The following week after heavy rains, the earth moved near Frostburg, the railroad’s western terminus. A steep slope of 140 year-old coal mine waste on the inside of a curve near No. 9 Switch slumped away from the track. It took the State of Maryland geologists about 15 seconds to conclude that WMSR trains were not going around that curve to Frostburg any time soon.

A few weeks later and a few miles east, another slow motion landslide took the railroad out of service at Woodcock Hollow. Geologists needed two months to decide that WMSR shouldn’t be running trains past that slide. The railroad continued operating over a truncated route that stopped just shy of Woodcock Hollow but included an extra mile east to the old Western Maryland terminal at Maryland Junction. It was still an interesting ride–just not all the way up the hill.

The first half of the year was touch-and-go. Garner accepted everyone’s resignations, then rebuilt the shop, operating, and office staffs from a core group of employees. He ran trains in Winter and on holidays. WMSR honestly engaged the arduous process of getting square with the FRA and dealing with deferred maintenance. Money was tight. But for the first time in a long time, the railroad had real leadership and a compelling, practical vision.

The Board got fully behind John Garner. They found money to keep the railroad running when the opened purse yielded nothing but moths. The Board began a formal strategic planning process in June, and got much more involved and personally invested. Good things began to happen more often than bad. And Garner was agile enough to turn some of the crises into opportunities.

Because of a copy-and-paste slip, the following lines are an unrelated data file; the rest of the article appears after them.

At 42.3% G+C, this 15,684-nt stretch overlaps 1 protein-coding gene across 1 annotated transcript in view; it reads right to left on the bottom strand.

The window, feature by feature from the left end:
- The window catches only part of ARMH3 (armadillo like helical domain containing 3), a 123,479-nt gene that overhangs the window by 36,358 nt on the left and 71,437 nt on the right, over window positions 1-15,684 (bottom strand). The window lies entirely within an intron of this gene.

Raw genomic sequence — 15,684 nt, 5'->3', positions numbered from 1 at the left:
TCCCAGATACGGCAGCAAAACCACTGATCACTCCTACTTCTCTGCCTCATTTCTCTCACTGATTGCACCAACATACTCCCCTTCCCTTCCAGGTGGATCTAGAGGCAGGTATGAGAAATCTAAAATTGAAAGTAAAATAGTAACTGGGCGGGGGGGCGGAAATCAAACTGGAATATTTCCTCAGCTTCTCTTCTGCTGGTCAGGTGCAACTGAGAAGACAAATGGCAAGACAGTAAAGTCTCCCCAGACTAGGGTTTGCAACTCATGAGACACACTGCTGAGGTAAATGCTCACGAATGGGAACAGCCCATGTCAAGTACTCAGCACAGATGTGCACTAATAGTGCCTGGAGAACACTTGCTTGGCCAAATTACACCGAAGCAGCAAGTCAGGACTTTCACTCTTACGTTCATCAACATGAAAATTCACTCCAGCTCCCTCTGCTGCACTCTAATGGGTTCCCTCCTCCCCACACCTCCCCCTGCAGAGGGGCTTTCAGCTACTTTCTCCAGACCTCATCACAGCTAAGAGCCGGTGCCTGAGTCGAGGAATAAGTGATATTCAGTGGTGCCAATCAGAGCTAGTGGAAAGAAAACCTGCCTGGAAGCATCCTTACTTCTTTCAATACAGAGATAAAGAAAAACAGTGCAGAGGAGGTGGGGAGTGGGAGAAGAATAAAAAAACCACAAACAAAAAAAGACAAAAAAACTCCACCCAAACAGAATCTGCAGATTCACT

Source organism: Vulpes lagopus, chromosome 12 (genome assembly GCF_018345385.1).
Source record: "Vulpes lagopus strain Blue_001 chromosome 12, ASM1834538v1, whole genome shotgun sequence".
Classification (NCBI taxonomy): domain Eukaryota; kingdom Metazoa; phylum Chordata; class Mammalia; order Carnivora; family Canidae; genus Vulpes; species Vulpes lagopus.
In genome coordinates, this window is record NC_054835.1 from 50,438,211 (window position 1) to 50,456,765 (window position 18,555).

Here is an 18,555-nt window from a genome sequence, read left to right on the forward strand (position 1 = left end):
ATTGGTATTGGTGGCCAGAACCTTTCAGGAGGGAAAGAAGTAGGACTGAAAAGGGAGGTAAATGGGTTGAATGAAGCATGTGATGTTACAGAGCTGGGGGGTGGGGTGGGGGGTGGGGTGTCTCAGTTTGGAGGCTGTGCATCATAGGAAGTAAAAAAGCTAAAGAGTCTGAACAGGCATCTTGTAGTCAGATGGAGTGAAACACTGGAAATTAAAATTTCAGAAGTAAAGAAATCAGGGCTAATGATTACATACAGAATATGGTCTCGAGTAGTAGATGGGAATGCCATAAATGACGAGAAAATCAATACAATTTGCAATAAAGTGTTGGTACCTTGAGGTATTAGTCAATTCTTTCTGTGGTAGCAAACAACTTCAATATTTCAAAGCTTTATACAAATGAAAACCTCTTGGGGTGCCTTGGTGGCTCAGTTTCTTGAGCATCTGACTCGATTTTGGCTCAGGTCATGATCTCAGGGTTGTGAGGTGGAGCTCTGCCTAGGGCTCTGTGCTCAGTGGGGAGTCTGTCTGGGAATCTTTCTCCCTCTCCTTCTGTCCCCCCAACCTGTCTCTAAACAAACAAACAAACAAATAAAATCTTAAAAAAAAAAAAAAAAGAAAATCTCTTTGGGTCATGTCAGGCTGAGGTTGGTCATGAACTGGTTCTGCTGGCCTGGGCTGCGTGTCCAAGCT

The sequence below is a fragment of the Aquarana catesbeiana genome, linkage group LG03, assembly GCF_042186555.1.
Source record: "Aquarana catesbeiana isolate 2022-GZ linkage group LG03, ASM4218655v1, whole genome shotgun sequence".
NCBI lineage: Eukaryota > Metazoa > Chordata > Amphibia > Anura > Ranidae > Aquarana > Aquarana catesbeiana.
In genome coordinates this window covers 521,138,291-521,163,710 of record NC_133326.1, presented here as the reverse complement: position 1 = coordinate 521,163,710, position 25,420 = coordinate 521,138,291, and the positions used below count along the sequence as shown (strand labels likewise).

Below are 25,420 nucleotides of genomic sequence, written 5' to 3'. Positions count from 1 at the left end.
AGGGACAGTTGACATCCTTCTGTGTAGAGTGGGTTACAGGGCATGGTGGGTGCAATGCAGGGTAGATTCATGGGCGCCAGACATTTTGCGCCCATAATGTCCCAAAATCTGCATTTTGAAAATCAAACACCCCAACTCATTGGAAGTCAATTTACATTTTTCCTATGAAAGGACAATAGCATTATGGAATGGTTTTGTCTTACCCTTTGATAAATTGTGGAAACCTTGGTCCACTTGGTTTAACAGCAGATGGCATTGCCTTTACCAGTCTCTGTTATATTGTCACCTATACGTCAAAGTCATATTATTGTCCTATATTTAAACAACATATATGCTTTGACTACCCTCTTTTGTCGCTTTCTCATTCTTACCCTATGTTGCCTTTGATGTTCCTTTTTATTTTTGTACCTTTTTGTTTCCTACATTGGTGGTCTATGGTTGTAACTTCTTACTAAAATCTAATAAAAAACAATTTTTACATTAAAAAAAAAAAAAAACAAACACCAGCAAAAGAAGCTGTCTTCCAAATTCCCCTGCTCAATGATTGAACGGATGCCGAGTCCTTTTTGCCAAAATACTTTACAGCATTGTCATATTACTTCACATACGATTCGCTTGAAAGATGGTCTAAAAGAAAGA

When the caterer for the railroad’s dinner train service abruptly pulled the pin, Garner and the Board brought cooking and serving back “in house,” and took the opportunity to do a much needed $50k refurbishment of the kitchen car. The Board found the resources to replace broken-down hi-rail vehicles. Long-festering issues got addressed, if not resolved. People noticed that a different WMSR was emerging.

Garner had immediately begun mending relationships. Some efforts were more like social calls. Others were a lunch on the dining car or a ride in the cab. The process was intense, but in my 45 years of railroading, I have never seen such common-sense outreach, or so many positive results, so quickly attained. WMSR had more friends in the community than it realized.

By May, the “Big Wheel” started to turn. The Governor and Maryland Legislature appropriated $400k to help complete the 1309, and $250k for much-needed repairs to the passenger car fleet. CSX committed to help WMSR acquire a more modern and reliable diesel locomotive.